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Major factors in South Carolina custody decisions during divorce

On Behalf of | Aug 24, 2020 | Custody |

Quite a few couples who aren’t happy with their marriage will still stay with their spouse because they worry about how divorce will impact their children. There are also others who have heard stories of one parent losing custody and not having a relationship with their children anymore. Divorce could seem like too much of a risk for you as a parent who loves their children.

If you are one of those people who has put off seriously considering divorce because of its implication on your relationship with your children, learning more about how South Carolina makes custody decisions might make you feel more comfortable in pursuing your own happiness.

The focus is always on the best interests of the children

Between people telling exaggerated or misrepresented stories on social media and dramatized stories from fiction, most everyone has heard a story of a good and loving parent who winds up losing custody of their children. Such an outcome may seem terrifying, but it is not likely.

The South Carolina family courts make all custody decisions based on what they see as the best interests of the children. Most of the time, those best interests include a stable home life and the ability to spend significant time with both of their parents on a regular basis. Even newborn children should spend time with both parents to ensure they bond properly.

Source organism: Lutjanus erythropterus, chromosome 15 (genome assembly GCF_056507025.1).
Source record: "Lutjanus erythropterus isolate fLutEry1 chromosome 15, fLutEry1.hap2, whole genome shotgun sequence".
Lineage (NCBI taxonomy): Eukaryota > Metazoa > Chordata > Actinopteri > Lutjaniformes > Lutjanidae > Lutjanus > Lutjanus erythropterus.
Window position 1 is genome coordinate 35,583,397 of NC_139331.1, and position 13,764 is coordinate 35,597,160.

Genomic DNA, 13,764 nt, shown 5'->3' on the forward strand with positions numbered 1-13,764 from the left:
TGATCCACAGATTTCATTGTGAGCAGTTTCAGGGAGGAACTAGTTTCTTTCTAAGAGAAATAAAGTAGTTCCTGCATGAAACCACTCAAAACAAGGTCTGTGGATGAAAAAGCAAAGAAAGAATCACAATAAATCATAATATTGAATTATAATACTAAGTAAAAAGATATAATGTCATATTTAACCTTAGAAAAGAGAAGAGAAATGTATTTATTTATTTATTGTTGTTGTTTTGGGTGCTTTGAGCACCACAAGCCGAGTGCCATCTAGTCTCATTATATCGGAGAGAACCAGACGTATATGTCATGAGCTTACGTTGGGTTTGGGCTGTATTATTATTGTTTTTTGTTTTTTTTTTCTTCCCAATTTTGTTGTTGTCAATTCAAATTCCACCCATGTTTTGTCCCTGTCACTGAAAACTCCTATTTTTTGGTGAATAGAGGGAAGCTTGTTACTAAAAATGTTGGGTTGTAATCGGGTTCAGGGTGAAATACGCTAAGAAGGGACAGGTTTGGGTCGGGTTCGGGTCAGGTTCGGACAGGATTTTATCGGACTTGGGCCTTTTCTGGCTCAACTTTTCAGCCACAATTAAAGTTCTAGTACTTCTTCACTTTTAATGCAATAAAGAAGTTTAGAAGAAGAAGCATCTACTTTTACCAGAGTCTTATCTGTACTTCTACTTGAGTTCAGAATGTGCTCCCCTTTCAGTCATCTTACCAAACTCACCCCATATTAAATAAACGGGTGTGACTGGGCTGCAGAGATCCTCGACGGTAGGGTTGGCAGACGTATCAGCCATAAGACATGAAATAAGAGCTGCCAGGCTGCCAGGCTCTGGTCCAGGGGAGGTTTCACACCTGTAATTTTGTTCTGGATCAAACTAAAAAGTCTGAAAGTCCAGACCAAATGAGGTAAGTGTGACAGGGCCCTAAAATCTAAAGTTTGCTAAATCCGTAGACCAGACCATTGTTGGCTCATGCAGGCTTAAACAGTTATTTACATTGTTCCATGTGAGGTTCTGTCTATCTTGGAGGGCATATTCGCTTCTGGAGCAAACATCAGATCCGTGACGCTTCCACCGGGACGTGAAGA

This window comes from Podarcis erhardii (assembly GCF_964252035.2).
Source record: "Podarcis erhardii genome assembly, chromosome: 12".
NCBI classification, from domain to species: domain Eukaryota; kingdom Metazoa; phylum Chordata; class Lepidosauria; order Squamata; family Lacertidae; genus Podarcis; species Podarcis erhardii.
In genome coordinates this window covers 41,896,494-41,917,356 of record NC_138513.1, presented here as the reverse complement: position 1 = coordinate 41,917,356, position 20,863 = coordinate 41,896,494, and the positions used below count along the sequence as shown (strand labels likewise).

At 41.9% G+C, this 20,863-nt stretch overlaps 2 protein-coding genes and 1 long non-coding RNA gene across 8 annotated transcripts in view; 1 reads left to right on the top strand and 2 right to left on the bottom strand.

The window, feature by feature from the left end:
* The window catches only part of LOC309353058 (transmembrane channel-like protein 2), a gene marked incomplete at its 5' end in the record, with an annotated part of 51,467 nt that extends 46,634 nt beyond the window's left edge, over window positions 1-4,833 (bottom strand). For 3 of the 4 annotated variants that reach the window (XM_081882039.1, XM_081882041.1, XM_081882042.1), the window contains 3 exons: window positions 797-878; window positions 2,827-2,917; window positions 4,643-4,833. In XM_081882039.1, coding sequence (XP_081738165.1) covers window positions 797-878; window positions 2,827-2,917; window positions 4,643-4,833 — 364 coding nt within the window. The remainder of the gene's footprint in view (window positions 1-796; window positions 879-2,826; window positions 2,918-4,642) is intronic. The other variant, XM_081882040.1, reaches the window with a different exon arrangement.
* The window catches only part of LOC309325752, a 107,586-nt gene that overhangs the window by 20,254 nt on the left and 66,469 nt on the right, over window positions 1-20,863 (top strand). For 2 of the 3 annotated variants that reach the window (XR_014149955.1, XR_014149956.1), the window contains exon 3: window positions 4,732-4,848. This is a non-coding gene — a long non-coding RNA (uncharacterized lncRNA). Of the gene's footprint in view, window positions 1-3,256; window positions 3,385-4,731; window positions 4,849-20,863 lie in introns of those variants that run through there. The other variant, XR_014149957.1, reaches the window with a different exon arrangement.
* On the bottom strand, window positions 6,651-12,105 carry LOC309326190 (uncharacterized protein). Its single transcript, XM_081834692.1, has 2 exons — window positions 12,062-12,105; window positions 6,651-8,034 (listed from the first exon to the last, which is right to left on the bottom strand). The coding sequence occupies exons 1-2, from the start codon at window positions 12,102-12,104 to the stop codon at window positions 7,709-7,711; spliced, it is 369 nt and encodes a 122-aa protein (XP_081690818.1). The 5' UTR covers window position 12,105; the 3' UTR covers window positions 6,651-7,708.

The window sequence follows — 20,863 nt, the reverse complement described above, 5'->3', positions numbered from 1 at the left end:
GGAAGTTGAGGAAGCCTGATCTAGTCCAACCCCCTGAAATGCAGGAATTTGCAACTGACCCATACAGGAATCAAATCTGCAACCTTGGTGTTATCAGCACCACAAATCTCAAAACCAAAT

Only in situations where one parent is unstable or poses some kind of threat to the children will the courts typically decide that only one parent will have custody after a divorce.

Working with your ex can give you more control over the final outcome

Instead of trying to use the children as a tool to hurt each other, you and your ex can view one another as tools to support your children. That is a much more positive way to handle co-parenting or shared custody after a divorce.

In fact, there’s nothing stopping you from focusing on the positive while you still need to finalize your divorce. You can potentially work together to set your own terms for custody and other factors. An uncontested divorce not only gives you more control over the outcome but also shields your children from the drama and acrimony common in contested court proceedings. Getting the right help will make the process easier, whatever approach you use.